The connection between mathematics and art goes back thousands of years. Mathematics has been used in the design of Gothic cathedrals, Rose windows, oriental rugs, mosaics and tilings. Geometric forms were fundamental to the cubists and many abstract expressionists, and award-winning sculptors have used topology as the basis for their pieces. Dutch artist M.C. Escher represented infinity, Möbius bands, tessellations, deformations, reflections, Platonic solids, spirals, symmetry, and the hyperbolic plane in his works.
Mathematicians and artists continue to create stunning works in all media and to explore the visualization of mathematics--origami, computer-generated landscapes, tesselations, fractals, anamorphic art, and more.
"Equivalent," by Robert Bosch and Derek Bosch (Oberlin College, OH)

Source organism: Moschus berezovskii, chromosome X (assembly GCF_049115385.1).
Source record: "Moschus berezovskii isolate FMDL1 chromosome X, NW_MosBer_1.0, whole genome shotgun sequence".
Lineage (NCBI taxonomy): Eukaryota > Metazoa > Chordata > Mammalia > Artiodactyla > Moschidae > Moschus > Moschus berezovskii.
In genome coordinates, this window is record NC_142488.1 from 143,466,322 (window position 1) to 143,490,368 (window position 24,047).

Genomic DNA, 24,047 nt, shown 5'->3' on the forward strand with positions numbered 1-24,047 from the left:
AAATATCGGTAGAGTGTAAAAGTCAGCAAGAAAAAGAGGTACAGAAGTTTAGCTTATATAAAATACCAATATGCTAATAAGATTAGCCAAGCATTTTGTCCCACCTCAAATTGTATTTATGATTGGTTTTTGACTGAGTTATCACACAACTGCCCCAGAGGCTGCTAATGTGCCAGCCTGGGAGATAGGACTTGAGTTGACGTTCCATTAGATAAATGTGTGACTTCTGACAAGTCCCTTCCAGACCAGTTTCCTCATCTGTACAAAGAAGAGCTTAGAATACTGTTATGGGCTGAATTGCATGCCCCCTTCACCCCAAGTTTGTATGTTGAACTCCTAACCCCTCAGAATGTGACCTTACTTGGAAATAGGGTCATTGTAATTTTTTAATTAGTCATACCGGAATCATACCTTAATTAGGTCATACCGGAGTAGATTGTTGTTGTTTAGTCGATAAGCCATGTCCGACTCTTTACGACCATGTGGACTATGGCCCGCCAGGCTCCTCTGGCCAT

6" x 6" x 2", Nylon (selective laser sintering), 2011
The mathematician in me is fascinated with the various roles that constraints play in optimization problems: sometimes they make problems much harder to solve; other times, much easier. Equivalent is a three-piece, 3D-printed sculpture that consists of three topologically equivalent variations of the Borromean rings. In the Borromean rings, no two of the three rings are linked, so if any one of them is destroyed, the remaining two rings will come apart. For the photograph, we positioned Equivalent on a piece of Lenox china (a wedding gift). --- Robert Bosch (Oberlin College, OH, http://www.dominoartwork.com)